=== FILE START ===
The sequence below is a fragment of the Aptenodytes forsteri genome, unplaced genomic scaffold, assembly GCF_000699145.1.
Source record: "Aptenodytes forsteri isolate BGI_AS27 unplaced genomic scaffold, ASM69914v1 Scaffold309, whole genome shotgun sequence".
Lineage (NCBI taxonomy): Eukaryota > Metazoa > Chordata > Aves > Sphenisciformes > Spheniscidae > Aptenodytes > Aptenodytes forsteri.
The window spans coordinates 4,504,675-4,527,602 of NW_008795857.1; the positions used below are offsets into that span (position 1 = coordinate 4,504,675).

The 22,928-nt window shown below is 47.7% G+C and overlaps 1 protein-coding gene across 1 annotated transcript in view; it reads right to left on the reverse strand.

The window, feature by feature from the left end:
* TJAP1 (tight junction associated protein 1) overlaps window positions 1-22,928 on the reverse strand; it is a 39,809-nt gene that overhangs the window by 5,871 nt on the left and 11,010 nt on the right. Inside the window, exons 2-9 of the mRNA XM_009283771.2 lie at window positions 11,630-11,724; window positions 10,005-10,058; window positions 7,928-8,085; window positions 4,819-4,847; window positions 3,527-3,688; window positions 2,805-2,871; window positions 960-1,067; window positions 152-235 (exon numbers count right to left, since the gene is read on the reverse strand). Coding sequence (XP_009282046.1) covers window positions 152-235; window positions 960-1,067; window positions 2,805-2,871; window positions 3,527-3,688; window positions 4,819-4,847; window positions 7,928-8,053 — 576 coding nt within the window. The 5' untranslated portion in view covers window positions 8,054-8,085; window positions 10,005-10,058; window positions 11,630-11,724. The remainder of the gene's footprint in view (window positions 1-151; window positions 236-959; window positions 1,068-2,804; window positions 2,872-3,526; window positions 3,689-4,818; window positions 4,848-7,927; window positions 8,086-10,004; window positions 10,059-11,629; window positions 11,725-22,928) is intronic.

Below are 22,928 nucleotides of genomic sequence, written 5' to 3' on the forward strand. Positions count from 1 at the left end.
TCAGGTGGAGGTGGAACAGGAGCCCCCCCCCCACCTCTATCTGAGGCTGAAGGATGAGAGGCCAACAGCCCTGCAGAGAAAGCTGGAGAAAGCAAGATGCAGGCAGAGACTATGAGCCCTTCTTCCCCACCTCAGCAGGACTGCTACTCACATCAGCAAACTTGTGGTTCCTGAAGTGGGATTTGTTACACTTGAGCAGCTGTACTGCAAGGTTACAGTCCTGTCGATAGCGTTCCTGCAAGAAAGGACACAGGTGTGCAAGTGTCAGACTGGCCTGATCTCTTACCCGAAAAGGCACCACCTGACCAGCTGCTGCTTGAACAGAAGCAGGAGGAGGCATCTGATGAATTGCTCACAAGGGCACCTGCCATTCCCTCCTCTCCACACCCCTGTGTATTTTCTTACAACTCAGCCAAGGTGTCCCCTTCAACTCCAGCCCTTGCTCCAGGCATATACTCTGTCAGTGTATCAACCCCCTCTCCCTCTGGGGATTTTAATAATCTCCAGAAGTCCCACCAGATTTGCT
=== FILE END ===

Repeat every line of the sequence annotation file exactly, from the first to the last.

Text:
The sequence below is a fragment of the Aptenodytes forsteri genome, unplaced genomic scaffold, assembly GCF_000699145.1.
Source record: "Aptenodytes forsteri isolate BGI_AS27 unplaced genomic scaffold, ASM69914v1 Scaffold309, whole genome shotgun sequence".
Lineage (NCBI taxonomy): Eukaryota > Metazoa > Chordata > Aves > Sphenisciformes > Spheniscidae > Aptenodytes > Aptenodytes forsteri.
The window spans coordinates 4,504,675-4,527,602 of NW_008795857.1; the positions used below are offsets into that span (position 1 = coordinate 4,504,675).

The 22,928-nt window shown below is 47.7% G+C and overlaps 1 protein-coding gene across 1 annotated transcript in view; it reads right to left on the reverse strand.

The window, feature by feature from the left end:
* TJAP1 (tight junction associated protein 1) overlaps window positions 1-22,928 on the reverse strand; it is a 39,809-nt gene that overhangs the window by 5,871 nt on the left and 11,010 nt on the right. Inside the window, exons 2-9 of the mRNA XM_009283771.2 lie at window positions 11,630-11,724; window positions 10,005-10,058; window positions 7,928-8,085; window positions 4,819-4,847; window positions 3,527-3,688; window positions 2,805-2,871; window positions 960-1,067; window positions 152-235 (exon numbers count right to left, since the gene is read on the reverse strand). Coding sequence (XP_009282046.1) covers window positions 152-235; window positions 960-1,067; window positions 2,805-2,871; window positions 3,527-3,688; window positions 4,819-4,847; window positions 7,928-8,053 — 576 coding nt within the window. The 5' untranslated portion in view covers window positions 8,054-8,085; window positions 10,005-10,058; window positions 11,630-11,724. The remainder of the gene's footprint in view (window positions 1-151; window positions 236-959; window positions 1,068-2,804; window positions 2,872-3,526; window positions 3,689-4,818; window positions 4,848-7,927; window positions 8,086-10,004; window positions 10,059-11,629; window positions 11,725-22,928) is intronic.

Below are 22,928 nucleotides of genomic sequence, written 5' to 3' on the forward strand. Positions count from 1 at the left end.
TCAGGTGGAGGTGGAACAGGAGCCCCCCCCCCACCTCTATCTGAGGCTGAAGGATGAGAGGCCAACAGCCCTGCAGAGAAAGCTGGAGAAAGCAAGATGCAGGCAGAGACTATGAGCCCTTCTTCCCCACCTCAGCAGGACTGCTACTCACATCAGCAAACTTGTGGTTCCTGAAGTGGGATTTGTTACACTTGAGCAGCTGTACTGCAAGGTTACAGTCCTGTCGATAGCGTTCCTGCAAGAAAGGACACAGGTGTGCAAGTGTCAGACTGGCCTGATCTCTTACCCGAAAAGGCACCACCTGACCAGCTGCTGCTTGAACAGAAGCAGGAGGAGGCATCTGATGAATTGCTCACAAGGGCACCTGCCATTCCCTCCTCTCCACACCCCTGTGTATTTTCTTACAACTCAGCCAAGGTGTCCCCTTCAACTCCAGCCCTTGCTCCAGGCATATACTCTGTCAGTGTATCAACCCCCTCTCCCTCTGGGGATTTTAATAATCTCCAGAAGTCCCACCAGATTTGCT